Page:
Another way that reishi extends the lifespan – aside from lowering risk for life-threatening conditions like cancer, stroke, and heart attacks – is by improving the immune function and boosting the body’s antioxidant potential (in addition to being an antioxidant itself). It contains immune-regulating polysaccharides like beta-glucan and over 100 triterpenes with the aforementioned traits (Keville, 2014, p. 3). Reishi mushroom “boosts the immune system by increasing natural killer, macrophages, dendritic, cytokines cells, and T cells to reduce infection and tumor growth and destroy invaders without side effects” (Keville, 2014, p. 3). In fact, reishi is safe for virtually anyone to ingest and does not have any adverse side effects (Babu & Subhasree, 2008, p. 107).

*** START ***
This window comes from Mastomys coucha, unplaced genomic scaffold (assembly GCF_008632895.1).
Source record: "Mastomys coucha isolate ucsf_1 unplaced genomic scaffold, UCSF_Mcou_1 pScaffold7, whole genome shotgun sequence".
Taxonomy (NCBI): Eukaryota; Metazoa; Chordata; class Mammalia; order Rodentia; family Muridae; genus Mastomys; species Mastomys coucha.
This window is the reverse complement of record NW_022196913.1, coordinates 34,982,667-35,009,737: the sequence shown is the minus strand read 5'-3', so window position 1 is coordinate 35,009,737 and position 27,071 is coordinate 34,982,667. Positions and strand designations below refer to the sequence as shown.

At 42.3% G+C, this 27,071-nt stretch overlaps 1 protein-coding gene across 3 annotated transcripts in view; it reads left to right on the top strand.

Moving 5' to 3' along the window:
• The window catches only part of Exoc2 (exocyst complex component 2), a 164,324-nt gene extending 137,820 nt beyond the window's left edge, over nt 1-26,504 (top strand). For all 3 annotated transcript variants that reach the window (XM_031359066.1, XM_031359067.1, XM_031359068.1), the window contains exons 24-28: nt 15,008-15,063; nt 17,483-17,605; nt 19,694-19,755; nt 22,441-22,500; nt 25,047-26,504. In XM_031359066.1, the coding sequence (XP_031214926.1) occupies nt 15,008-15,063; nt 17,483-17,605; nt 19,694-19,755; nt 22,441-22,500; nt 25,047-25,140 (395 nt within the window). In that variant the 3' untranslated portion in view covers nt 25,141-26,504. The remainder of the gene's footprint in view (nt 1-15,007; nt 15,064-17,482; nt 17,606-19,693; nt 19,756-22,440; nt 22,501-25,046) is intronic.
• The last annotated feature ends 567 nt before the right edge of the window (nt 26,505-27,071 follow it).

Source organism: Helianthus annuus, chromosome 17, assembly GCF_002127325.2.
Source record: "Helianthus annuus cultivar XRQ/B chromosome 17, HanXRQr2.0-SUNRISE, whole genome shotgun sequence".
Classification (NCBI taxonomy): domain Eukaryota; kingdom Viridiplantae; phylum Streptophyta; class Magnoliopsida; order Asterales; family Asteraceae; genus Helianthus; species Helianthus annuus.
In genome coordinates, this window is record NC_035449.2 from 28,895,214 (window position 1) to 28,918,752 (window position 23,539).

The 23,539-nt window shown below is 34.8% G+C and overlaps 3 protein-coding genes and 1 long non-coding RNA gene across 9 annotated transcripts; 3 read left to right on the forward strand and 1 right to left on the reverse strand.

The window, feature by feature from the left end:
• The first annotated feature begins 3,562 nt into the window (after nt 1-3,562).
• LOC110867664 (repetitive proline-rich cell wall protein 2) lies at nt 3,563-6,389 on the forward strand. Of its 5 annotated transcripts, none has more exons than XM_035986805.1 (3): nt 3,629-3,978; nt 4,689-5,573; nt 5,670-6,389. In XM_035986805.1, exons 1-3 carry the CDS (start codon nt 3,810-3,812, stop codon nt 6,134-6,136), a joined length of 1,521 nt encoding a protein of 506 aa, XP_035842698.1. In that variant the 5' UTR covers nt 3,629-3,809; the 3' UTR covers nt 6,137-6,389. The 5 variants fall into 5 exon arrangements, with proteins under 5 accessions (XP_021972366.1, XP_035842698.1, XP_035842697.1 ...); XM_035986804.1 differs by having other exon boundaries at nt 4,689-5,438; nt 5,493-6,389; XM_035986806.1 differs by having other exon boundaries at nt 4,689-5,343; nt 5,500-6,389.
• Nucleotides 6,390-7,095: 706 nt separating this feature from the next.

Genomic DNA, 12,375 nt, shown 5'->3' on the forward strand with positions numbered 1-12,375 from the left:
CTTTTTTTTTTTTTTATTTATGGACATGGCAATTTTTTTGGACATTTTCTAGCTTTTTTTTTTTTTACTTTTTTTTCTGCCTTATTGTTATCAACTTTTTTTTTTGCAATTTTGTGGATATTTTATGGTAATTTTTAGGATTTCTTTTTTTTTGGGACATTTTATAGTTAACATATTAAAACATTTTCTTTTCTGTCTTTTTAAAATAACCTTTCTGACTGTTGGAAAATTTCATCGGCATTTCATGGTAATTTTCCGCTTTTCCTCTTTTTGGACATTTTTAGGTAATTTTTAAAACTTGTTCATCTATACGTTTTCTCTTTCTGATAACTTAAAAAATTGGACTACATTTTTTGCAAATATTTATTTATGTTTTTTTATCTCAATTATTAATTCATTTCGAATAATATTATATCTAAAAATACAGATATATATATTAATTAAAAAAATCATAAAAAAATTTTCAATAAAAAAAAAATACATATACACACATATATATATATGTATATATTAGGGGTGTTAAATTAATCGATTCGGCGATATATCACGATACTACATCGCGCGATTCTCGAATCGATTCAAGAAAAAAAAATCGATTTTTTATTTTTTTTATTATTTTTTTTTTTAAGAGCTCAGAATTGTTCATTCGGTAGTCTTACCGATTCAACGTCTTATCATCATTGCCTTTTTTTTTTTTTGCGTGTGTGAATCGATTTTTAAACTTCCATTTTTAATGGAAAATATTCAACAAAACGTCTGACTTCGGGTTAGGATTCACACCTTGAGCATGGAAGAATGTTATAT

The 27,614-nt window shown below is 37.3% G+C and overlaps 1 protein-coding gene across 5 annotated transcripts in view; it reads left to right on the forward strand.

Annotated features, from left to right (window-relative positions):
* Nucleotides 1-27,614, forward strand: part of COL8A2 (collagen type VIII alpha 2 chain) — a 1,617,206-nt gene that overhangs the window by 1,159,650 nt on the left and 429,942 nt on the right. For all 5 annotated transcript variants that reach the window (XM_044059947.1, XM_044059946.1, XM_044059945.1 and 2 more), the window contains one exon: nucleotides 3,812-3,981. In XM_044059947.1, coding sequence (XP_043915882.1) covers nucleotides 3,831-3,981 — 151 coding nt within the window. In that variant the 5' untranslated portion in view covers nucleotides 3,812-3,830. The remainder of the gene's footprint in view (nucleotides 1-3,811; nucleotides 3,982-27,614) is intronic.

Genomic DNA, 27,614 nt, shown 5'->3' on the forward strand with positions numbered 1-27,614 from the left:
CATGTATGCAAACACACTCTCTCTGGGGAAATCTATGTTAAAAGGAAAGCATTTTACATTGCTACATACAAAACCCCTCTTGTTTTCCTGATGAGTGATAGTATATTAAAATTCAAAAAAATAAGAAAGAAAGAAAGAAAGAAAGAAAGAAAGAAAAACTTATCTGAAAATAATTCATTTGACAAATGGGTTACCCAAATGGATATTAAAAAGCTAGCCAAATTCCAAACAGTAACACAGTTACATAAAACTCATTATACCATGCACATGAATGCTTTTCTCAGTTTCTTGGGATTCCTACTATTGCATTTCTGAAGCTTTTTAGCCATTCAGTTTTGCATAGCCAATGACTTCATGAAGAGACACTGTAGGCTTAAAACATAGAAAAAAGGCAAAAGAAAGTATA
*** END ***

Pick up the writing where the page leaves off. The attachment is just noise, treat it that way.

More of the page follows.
Historically, reishi was catalogued nearly five thousand years ago by Shennong, the divine farmer, who pioneered a still-extant framework for understanding herbal medicine. Though Shennong is believed to have lived this long ago, the Shen Nong Ben Cao Jing, an ancient pharmacopeia, is believed to have been pseudonymously authored in the Eastern Han dynasty of China (25-220 CE). The Shen Nong Ben Cao Jing is roughly translated as Shennong’s Herbal Classics. In later supplements to this foundation text, reishi purportedly increased vital energy, improved memory, and improved heart function in addition to calming the mind and helping to alleviate shortness of breath, dizziness, and heart palpitations. According to these findings, reishi is also considered a “superior” herb for its ability to fortify the body and strengthen it against the effects of multiple different diseases. Superior herbs like reishi are noted for their safety and ability to bring the body back into balance. One rung lower, if you will, on the tripartite system that Shennong helped devise, are boosters and tonics, which can support certain systems in the body but might not be suitable for sustained consumption. The third rung of herbs are those more akin to medicines. These are usually taken in smaller doses and over a limited timeframe because, unlike reishi, they have a more specialized application and could pose side effects if taken over longer periods of time. From the perspective of Chinese Medicine, reishi is one of those rare herbs in the same class as ginseng, gynostemma and shizandra in that reishi is said to nourish the three treasures (jing, qi, and shen).